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24-hour licensing “has not led to rise in drinking”

The introduction of 24-hour licensing laws in England and Wales has not led to a rise in drinking or alcohol-related disorder, a think-tank report has revealed.

The findings in the study by the Institute of Economic Affairs make particularly interesting reading for all those involved in the licensing trade.

What is the background to the report?

Shortly after the then Labour Government introduced greater flexibility for opening times for pubs, bars and nightclubs in 2005 via the Licensing Act, claims started to appear that the changes would lead to a surge in alcohol-related health and public order problems.

The Daily Mail said the changes would unleash “unbridled hedonism… with all the ghastly consequences that will follow”, The Sun said readers would have to prepare for the “inevitable swarm of drunken youngsters” while Charles Harris QC said it was “close to lunacy” to make drinking facilities more widely available when the situation regarding alcohol-related offending was “already grave, if not grotesque”.

Whilst such comments may not have directly affected licensing decisions in the years that followed, they have tended to set the general tone of the debate with fears over health and criminality often voiced in the context of longer opening hours for licensed premises.

What does the report say?

The Institute of Economic Affairs (IEA), a think-tank which promotes free-market economics, set out to discover whether the rhetoric surrounding 24-hour licensing matches the reality.

The report – Drinking Fast and Slow: Ten Years of the Licensing Act – has a number of findings seemingly at odds with the predictions which accompanied the introduction of the Licensing Act.

Amongst other things, the report finds that:

  • Per capita alcohol consumption has fallen by 17% since the introduction of the Licensing Act – the largest reduction in UK drinking rates since the 1930s
  • Rates of ‘binge-drinking’ have declined amongst all age groups since 2005 with the biggest fall occurring in the 16-24 age group
  • Since 2004/05, the rate of violent crime has fallen by 40%, public order offences by 9% and criminal damage by 48%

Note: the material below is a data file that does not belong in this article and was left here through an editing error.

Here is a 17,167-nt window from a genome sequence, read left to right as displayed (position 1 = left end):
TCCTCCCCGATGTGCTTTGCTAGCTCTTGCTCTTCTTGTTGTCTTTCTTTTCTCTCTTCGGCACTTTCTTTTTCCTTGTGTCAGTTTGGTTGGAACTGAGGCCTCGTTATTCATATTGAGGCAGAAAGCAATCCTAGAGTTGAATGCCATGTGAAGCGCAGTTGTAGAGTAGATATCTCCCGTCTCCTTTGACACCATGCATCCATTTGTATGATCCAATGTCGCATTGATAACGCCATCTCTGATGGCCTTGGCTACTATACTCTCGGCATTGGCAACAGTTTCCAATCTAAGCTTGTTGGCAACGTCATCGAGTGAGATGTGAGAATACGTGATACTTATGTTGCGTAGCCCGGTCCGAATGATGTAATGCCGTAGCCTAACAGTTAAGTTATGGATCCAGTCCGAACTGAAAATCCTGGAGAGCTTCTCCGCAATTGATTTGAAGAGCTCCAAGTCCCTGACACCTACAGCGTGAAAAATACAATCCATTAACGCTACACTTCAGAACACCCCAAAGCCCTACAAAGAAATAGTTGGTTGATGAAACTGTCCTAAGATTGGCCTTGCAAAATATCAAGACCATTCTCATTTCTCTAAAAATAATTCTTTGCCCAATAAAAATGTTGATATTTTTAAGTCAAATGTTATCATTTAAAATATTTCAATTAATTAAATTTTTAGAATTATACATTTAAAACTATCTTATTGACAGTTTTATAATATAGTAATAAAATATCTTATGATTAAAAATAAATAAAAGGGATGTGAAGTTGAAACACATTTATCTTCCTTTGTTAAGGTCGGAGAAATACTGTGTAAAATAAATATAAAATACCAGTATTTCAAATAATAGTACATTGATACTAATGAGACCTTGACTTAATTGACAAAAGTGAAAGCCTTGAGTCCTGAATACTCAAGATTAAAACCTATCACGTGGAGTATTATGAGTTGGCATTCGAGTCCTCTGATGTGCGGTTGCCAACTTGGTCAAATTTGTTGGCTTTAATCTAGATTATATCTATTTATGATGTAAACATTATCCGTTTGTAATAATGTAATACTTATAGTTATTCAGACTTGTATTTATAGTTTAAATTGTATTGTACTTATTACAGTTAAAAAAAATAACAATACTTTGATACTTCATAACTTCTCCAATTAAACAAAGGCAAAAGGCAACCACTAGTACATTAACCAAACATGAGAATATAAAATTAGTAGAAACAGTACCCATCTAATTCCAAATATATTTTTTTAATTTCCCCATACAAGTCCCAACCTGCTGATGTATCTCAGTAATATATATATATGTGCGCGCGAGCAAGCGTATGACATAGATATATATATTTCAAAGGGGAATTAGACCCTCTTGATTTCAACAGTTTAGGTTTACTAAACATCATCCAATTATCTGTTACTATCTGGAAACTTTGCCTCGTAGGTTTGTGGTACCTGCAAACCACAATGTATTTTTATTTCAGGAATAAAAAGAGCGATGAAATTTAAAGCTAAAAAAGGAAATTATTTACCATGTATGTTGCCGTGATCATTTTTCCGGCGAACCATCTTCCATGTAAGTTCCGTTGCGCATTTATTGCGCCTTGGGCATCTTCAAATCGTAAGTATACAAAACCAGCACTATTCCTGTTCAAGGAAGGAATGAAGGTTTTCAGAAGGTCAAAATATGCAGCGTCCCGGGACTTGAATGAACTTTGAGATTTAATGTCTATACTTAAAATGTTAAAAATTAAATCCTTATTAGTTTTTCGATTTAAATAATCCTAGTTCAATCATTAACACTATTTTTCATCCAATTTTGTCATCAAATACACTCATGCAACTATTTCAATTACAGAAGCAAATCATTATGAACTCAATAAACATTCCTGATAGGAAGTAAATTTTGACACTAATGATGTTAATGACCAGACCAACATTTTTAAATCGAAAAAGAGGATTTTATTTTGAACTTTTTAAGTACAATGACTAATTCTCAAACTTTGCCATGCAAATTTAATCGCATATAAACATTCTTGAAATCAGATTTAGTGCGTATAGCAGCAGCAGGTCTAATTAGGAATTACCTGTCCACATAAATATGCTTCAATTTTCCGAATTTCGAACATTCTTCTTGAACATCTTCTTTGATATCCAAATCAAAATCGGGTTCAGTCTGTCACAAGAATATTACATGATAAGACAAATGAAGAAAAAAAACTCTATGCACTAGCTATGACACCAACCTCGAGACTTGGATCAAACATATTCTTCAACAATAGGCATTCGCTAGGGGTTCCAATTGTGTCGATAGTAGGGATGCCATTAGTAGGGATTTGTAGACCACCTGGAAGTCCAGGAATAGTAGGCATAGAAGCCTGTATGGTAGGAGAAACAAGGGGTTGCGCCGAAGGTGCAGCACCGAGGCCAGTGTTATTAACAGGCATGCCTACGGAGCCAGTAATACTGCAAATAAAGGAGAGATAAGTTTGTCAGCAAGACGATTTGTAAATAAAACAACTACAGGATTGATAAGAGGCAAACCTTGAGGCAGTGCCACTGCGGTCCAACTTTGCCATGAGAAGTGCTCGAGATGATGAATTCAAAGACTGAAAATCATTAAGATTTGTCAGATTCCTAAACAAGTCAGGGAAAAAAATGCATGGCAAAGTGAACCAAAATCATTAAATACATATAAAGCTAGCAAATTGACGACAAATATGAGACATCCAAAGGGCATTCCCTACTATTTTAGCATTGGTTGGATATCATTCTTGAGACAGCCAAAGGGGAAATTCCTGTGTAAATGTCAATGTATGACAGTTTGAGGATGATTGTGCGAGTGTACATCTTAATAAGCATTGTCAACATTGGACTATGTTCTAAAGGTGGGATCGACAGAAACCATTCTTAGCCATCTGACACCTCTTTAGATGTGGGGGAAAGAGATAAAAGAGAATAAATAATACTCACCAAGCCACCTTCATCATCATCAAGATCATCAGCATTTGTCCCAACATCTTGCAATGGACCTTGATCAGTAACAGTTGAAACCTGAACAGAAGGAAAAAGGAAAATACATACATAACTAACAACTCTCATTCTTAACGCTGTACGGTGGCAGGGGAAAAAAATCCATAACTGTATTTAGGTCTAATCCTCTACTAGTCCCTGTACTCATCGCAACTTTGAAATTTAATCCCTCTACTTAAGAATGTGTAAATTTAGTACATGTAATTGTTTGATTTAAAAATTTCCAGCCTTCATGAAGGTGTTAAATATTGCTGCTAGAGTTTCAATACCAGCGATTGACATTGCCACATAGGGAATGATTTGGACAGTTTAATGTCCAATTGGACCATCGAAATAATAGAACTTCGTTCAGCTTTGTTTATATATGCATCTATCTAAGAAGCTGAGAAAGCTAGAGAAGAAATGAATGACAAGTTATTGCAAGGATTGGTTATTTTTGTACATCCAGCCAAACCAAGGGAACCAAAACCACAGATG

• Accident and emergency departments as a whole report either little change or a slight fall in alcohol-related admissions since 2005
  • While total alcohol-related hospital admissions – which were rising before the introduction of the Act – have continued to rise, they are increasing at a slower rate and there has been a “statistically significant” fall in late-night traffic accidents in the last 10 years

The report concludes that: “The evidence from England and Wales contradicts the ‘availability theory’ of alcohol, which dictates that longer opening hours lead to more drinking, more drunkenness and more alcohol-related harm.

“The British experience since 2005 shows that longer opening hours do not necessarily create greater demand.”

What does this mean for the licensing sector?

The report lends important perspective to the current nature of the debate surrounding licensing laws and its conclusions run contrary to many of those put forward by those lobbying for greater controls and more restrictions on alcohol availability.

This is particularly noteworthy for companies and individuals working in the licensing sector who find their proposals for responsible licensing hours and practices blocked by opponents who automatically equate longer opening hours with increased crime, disorder and social problems.

How can Ward Hadaway help?

For further information on the issues raised by this update, or on any other aspect of licensing law, please get in touch.

Please note that this briefing is designed to be informative, not advisory and represents our understanding of English law and practice as at the date indicated. We would always recommend that you should seek specific guidance on any particular legal issue.

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